Those who can’t grow an Abhinandan moustache needn’t be sari. Let us acquaint you with the drape of the lock (-and-load), the surgical strike sari. We first read about it in Amar Ujala, where it was reported as a design made in “four hours” of news of the attack going public. It’s like, queue-at-the-ATM-after-demonetisation, but make it fashion.
The surgical strike sari emerges from Surat, whence saris printed with the face of Prime Minister Narendra Modi have emerged at intervals over the last five years. This year, Congress leaders Rahul and Priyanka Gandhi are said to have been bestowed with the honour, as has Wing Commander Abhinandan Varthaman. But do not expect to see them at Paaneri, the thirty-year-old sari shop in Dadar West where this Gujarati candy finds shelf space.
“Election saris…?” we ask a little hesitantly at the silk counter, where the peacock blue paithanis are flying off the shelves. “Of course,” says Mr Dnyaneshwar, who like all sari salesmen in Mumbai is the most polite, considerate and fashion-conscious gentleman a woman is likely to meet all day. After offering excellent advice on a drapeable but “trendy” present for a cousin, he gestures to a junior -- dressed, like himself, in impeccable white shirt and trousers -- to bring us a small stack of the goods.
Unfolded, the saris are a riot of colour. (The pun was not intended when we wrote that.) “Each piece is unique,” we are told, as our eyes adjust to mushroom-cloud browns, RDX-explosion oranges and acid-rain greens. If it took longer than the promised four hours to design them, it certainly doesn’t show. But there’s a lot going on. “These are georgette-chiffon mixes with digital print,” our guide explains. “Please see this.” It’s a black-and-saffron offering printed with the face of Modiji, some kind of battle scene, a photo of the Gyarah Murti statue in Delhi, another portait of Modiji, and some flowers, not unlike those you find on a plastic table cover in homes that were last redecorated in the 1980s.
The Banality of Weave-il
Other variants of these emerge. We drape a yellow-orange concoction with its finger right on the pulse, and get a combination of flowers, Modiji in greyscale on the achal, or body of the sari, and pleats that cunningly conceal a photo of the Statue of Unity. All the saris come with bright floral “running” blouse-pieces. “And here’s a shaheed jawan,” we are gently nudged. Fortunately no saris depict any actual dead soldiers, which would constitute an absolute violation of their rights in death, right?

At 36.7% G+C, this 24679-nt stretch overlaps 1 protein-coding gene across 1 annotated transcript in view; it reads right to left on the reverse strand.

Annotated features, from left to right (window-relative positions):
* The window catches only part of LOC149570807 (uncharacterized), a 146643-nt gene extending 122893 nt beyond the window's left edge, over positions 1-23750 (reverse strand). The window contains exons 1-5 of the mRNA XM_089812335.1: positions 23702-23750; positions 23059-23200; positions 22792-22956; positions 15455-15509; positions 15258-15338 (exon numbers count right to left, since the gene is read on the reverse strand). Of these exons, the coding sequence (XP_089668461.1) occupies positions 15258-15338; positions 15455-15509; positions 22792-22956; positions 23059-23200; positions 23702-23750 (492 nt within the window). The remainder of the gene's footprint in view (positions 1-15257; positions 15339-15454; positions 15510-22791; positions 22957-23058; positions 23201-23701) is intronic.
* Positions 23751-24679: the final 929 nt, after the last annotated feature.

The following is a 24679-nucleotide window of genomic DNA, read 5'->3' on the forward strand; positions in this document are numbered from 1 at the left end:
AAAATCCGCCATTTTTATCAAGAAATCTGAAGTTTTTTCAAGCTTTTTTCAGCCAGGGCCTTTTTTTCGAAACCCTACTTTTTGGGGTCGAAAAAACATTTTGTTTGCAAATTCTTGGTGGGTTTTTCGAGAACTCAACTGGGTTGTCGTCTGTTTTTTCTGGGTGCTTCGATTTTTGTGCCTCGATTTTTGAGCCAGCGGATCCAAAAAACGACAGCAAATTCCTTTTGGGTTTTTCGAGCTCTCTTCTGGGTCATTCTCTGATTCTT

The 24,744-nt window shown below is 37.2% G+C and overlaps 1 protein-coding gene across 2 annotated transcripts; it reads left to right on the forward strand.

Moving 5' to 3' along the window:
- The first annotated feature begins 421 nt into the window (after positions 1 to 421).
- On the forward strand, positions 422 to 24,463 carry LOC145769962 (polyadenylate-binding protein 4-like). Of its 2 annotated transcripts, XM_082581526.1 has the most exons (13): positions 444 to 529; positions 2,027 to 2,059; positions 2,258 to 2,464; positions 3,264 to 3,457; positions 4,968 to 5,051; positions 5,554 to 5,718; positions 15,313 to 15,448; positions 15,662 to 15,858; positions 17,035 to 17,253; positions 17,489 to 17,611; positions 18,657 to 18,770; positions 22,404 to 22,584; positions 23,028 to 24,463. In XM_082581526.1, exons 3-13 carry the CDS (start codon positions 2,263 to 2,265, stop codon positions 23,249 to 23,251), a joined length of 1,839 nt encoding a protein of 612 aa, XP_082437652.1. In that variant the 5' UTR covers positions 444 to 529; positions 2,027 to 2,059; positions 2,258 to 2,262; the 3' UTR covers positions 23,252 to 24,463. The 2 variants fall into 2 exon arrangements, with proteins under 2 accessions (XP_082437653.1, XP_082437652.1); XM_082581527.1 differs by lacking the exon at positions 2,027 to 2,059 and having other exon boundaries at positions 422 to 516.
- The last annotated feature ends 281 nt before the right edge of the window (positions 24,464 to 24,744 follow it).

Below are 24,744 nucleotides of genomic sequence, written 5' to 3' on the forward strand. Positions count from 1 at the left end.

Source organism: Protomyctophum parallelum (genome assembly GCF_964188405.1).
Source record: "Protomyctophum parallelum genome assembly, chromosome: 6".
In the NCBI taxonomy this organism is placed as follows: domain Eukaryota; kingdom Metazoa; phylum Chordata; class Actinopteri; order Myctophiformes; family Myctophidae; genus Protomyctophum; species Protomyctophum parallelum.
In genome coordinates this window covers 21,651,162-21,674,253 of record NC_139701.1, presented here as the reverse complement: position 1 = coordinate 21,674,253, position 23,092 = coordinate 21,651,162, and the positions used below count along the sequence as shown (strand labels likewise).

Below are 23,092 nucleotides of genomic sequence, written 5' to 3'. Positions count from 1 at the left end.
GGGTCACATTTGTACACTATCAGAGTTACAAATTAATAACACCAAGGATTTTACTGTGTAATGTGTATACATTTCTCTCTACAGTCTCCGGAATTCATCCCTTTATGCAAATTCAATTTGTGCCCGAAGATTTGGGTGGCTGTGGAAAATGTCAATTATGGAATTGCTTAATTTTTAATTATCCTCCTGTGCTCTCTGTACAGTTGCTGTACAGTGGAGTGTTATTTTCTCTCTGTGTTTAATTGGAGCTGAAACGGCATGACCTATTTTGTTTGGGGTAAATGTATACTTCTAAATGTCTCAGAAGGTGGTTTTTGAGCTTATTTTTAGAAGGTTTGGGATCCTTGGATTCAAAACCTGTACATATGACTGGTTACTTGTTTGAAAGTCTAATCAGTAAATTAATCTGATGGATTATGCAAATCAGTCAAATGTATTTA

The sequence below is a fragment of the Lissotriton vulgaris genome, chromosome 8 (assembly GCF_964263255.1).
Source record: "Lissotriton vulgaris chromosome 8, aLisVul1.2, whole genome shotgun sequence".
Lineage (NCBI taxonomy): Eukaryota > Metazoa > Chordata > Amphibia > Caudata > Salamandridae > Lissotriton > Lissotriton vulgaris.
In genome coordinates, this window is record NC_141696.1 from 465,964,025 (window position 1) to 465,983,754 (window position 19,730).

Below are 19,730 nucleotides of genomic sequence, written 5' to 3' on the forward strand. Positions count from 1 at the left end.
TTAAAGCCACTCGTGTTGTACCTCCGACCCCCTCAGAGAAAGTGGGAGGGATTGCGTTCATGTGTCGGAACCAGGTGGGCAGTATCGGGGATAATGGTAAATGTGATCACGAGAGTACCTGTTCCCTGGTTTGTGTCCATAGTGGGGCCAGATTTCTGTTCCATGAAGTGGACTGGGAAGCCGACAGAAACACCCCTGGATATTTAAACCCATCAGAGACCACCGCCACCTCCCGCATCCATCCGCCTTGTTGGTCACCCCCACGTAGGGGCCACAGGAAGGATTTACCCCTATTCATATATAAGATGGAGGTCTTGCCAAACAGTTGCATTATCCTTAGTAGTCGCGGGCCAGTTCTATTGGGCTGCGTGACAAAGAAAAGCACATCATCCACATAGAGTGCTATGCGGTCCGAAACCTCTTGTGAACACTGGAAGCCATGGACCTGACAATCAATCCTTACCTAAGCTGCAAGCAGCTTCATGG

Instead, the “surgical strike” sari features scenes indistinguishable from a blurry print of Apocalypse Now, with violent streaks of mud and light surrounding planes that could, we suppose, be MiG-21s, thrown over the shoulder. Paratroopers descend from a fiery sky on the skirt. Machine guns scatter little bursts of fire over the pleats. From hip to ankle, a saffron close-up of Modiji falls, resplendent and serene. “Would you like to see more? Balasaheb…?” we are gently nudged. Thank you sir. We have seen it all.
All dress is political, as the man depicted on the Statue of Unity, who only wore khadi every day for the last thirty years of his life, would tell you. Last fortnight, your correspondent heard textile expert and historian Mayank Mansingh Kaul explaining how, during the Second World War, weavers in Benaras produced beautiful saris with little fighter jets worked into the zari borders. It makes perfect sense that those who wish to commemorate history will energetically throw themselves into literally fabricating it.
But are all clothes also propagana? Some say we are approaching an event horizon where it’s possible to turn “any statement of fact into a question of motive,” as Hannah Arendt once remarked of a certain period of the twentieth century. It might be worth asking if the surgical strike sari is quite the same thing as khadi or bomber-plane Banarasi silk. Unfortunately for the year 2019 in fashion, there’s one significant point of difference. This isn’t, and it ain’t gonna be, pretty.
Getting there: Paaneri, NC Kelkar Road, Dadar West, political saris for Rs 1,750.
Accessibility: Sidewalk access, helpful staff.
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